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Dunklin v. Wilson

United States District Court, D. Minnesota

October 3, 2014

ARCHIE DUNKLIN, JR., Petitioner,
v.
DENESE WILSON, Warden, Respondent.

REPORT AND RECOMMENDATION

JANIE S. MAYERON, Magistrate Judge.

This matter is before the undersigned United States Magistrate Judge on the petition for a writ of habeas corpus of petitioner Archie Dunklin, Jr. See 28 U.S.C. § 2241; Petition [Docket No. 1]. The Petition has been referred to this Court for a Report and Recommendation pursuant to 28 U.S.C. § 636 and Local Rule 72.1. Based on that review, this Court recommends dismissal of Dunklin's Petition without prejudice for lack of jurisdiction.

I. BACKGROUND

On December 7, 2004, the United States Attorney's Office filed a superseding indictment against Dunklin in the United States District Court for the Southern District of Illinois charging Dunklin with one count of conspiracy to possess with intent to distribute 50 grams or more of a mixture containing cocaine base in violation of 21 U.S.C. §§841(a)(1), 841(b)(1)(A), and 846. See United Statesv. Dunklin, No. 4:04-CR-40014-JPG-4 (S.D. Ill. filed Mar. 4, 2004). A jury found Dunklin guilty of the charged offense and also found that more than 50 grams of cocaine base was involved in the alleged conspiracy. Id. Prior to sentencing, the government filed an information under 21 U.S.C. § 851 establishing that Dunklin had a prior conviction for a felony drug offense, thereby increasing the statutory minimum sentence for Dunklin's offense of conviction from 10 years of imprisonment to 20 years of imprisonment. See 21 U.S.C. § 841(b)(1)(A). Then, at sentencing, the trial court determined that Dunklin qualified as a "career offender" under § 4B1.1 of the Sentencing Guidelines, thereby increasing Dunklin's recommended sentence under the Guidelines.[1] Dunklin was sentenced to a 360-month term of imprisonment, and his conviction and sentence were affirmed on appeal. See United States v. Tolliver, 454 F.3d 660 (7th Cir. 2006).

After his direct appeal had concluded, Dunklin filed a motion in the Southern District of Illinois to vacate, set aside, or correct his sentence under 28 U.S.C. § 2255, alleging ineffective assistance by his trial counsel. See Dunklin v. United States, No. 3:07-CV-00612-JPG (S.D. Ill. filed Aug. 27, 2007). That motion was denied, and the trial court declined to issue a certificate of appealability. See id.; 28 U.S.C. § 2253(c)(1)(B). Dunklin nevertheless filed a notice of appeal, but the Seventh Circuit Court of Appeals declined review of the denial of Dunklin's § 2255 motion.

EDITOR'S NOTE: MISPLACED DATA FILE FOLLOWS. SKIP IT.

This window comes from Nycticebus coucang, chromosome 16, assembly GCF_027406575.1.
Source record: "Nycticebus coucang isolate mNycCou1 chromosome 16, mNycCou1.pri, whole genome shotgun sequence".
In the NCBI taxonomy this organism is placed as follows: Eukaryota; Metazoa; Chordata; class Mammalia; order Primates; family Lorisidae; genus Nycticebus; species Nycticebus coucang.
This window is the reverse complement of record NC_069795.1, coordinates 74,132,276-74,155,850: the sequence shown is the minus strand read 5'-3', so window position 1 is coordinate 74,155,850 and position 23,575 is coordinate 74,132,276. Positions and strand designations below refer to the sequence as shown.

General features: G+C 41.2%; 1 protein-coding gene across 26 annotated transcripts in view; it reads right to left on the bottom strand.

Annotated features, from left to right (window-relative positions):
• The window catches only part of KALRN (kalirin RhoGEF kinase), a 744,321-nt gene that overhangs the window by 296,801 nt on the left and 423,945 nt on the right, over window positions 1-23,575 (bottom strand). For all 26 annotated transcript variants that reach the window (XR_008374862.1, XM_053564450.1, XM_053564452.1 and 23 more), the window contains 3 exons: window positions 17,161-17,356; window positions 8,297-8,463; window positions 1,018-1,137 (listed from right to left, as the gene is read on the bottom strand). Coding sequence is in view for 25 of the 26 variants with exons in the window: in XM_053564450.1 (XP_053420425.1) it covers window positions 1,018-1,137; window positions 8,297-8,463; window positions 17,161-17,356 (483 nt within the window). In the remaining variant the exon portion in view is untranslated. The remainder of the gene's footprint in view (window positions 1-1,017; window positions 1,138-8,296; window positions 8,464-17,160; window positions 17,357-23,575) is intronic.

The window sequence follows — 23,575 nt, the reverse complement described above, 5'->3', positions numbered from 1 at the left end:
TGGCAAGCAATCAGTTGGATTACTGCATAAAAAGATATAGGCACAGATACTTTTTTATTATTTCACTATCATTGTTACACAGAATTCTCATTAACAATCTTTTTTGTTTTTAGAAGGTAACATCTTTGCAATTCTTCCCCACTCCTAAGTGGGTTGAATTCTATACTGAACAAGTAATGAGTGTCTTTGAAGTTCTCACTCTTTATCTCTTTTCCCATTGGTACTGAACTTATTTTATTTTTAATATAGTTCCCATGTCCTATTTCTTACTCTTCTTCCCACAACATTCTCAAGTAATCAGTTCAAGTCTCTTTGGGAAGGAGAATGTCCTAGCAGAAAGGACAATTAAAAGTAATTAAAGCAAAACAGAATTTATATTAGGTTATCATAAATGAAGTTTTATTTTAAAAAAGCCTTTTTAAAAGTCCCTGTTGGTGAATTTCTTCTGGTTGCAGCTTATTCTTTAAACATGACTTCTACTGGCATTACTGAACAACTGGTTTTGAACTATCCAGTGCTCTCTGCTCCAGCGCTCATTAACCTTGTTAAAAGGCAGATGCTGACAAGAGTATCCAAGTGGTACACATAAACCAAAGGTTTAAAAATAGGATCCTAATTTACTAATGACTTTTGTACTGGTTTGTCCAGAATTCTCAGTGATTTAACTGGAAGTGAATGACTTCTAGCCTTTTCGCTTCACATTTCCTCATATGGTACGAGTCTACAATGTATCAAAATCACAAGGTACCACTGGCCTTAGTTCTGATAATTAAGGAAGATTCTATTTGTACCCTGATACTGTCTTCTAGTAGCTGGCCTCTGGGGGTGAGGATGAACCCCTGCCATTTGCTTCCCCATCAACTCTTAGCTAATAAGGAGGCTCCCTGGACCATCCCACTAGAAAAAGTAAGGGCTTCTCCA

At the commencement of this action, Dunklin was incarcerated at the Federal Correctional Institution at Sandstone, Minnesota. Dunklin is now incarcerated at the Federal Correctional Institution in Ashland, Kentucky.[2] He has petitioned this Court for habeas relief under § 2241. Dunklin has presented two grounds for relief in his Petition, each based on one of two recent Supreme Court decisions - Alleyne v. United States, 133 S.Ct. 2151 (2013) and Descamps v. United States, 133 S.Ct. 2276 (2013).

Ground One of the Petition is based on Alleyne. In Alleyne, the Supreme Court held "that any fact that increases the mandatory minimum is an element' that must be submitted to the jury." 133 S.Ct. at 2155. Dunklin pointed out that his sentence was enhanced by judicial findings under § 851 that he had committed a previous drug felony and under U.S.S.G. § 4B1.1 that he was a career-offender enhancement. See Petition at 4. According to Dunklin, these findings should have been made by a jury, not the sentencing judge, and consequently his sentence was unlawful as a result. Id.

Ground Two of the Petition is based on Descamps. In Descamps, the Supreme Court reiterated the approach sentencing courts must take in determining whether an offense previously committed by the defendant is a "violent felony" under the Armed Career Criminal Act ("ACCA"), 18 U.S.C. § 924(e), and therefore, subjects the defendant to greater statutory penalties.[3] The Supreme Court explained that where a statute of governing the prior conviction is "indivisible" - that is, "one not containing alternative elements" - the sentencing court may not look beyond the elements of the statute itself to determine whether the statute criminalizes only "violent" felonies and thereby subjects the defendant to an enhanced minimum sentence under the ACCA. Descamps, 133 S.Ct. at 2281-82. The Court referred to this approach as the "categorical approach." Id. at 2281. Conversely, where a statute governing the prior conviction is "divisible" - that is, where a statute sets out the elements of the offense in the alternative - the sentencing court may look beyond the elements of the statute to documents such as indictments and jury instructions to determine whether the offense of conviction was a violent felony. Id. This approach is called the "modified categorical approach." Id.